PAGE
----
There's nothing more frustrating than arriving home with bags of groceries only to cut into an overripe avocado or a melon that isn't quite ready yet. When preparing meals, the freshness of the ingredients that you select can either enhance or diminish your dish. But choosing fruits and vegetables at their peak with varied seasons can be challenging, to say the least. Use these clues to help take the guesswork out of produce shopping to make the most of your time and money.
Remember to use your senses when selecting fresh fruit. Look for smooth skin, free of blemishes, dents, dark spots or soft areas as these could indicate damaged or possibly rotting flesh beneath the surface. Ripe fruit will feel firm but also yield to slight pressure. If it doesn't have any give, it's probably under-ripe and needs to sit out for several days before eating. The weight of the fruit you select matters as well. A heavier feeling citrus or melon usually indicates juiciness vs. one that feels light, which could mean it may be dry. Smell the fruit to check for a light and pleasant aroma. If it is too pungent or sour smelling, it is likely past its prime.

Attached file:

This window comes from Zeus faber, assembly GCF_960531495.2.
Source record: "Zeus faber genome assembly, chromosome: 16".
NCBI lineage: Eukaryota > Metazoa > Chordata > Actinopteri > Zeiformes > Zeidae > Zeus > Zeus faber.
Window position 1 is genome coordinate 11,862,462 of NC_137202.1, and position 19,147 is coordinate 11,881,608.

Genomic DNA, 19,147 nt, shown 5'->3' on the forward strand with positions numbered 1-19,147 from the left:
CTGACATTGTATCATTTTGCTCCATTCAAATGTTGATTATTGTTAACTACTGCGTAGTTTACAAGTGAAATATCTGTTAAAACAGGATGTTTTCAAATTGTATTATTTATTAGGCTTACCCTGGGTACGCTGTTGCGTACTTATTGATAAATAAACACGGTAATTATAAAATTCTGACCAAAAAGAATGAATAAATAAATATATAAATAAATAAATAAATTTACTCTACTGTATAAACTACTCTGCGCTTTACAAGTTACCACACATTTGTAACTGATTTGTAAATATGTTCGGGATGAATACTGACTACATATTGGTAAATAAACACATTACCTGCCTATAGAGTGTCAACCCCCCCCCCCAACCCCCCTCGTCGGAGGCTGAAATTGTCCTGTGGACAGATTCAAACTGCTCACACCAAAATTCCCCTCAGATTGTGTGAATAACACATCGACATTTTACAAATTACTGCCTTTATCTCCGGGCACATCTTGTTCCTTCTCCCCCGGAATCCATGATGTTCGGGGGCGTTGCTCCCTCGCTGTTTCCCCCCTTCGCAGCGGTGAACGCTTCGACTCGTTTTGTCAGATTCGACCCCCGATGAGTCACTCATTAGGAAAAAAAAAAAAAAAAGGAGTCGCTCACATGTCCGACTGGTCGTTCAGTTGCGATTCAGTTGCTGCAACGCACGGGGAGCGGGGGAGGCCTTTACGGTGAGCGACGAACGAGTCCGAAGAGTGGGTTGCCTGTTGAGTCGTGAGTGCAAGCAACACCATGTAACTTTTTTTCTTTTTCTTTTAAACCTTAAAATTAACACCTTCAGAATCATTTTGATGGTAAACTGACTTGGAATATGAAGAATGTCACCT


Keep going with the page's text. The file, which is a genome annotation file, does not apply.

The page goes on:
Veggies will often give similar visual clues as fruits with an important exception. Ripe vegetables will almost always look and feel crisp and firm so it's best to avoid any softness. Seek out vegetables that have bright colors and aren't cracked or moldy. Unfortunately, taking a whiff won't really help you determine freshness but you'll surely recognize that unmistakable stink if something is rotten. Leafy greens vary in texture but, in general, you should steer clear of anything that has brown spots, looks wilted or slimy.
No matter what type of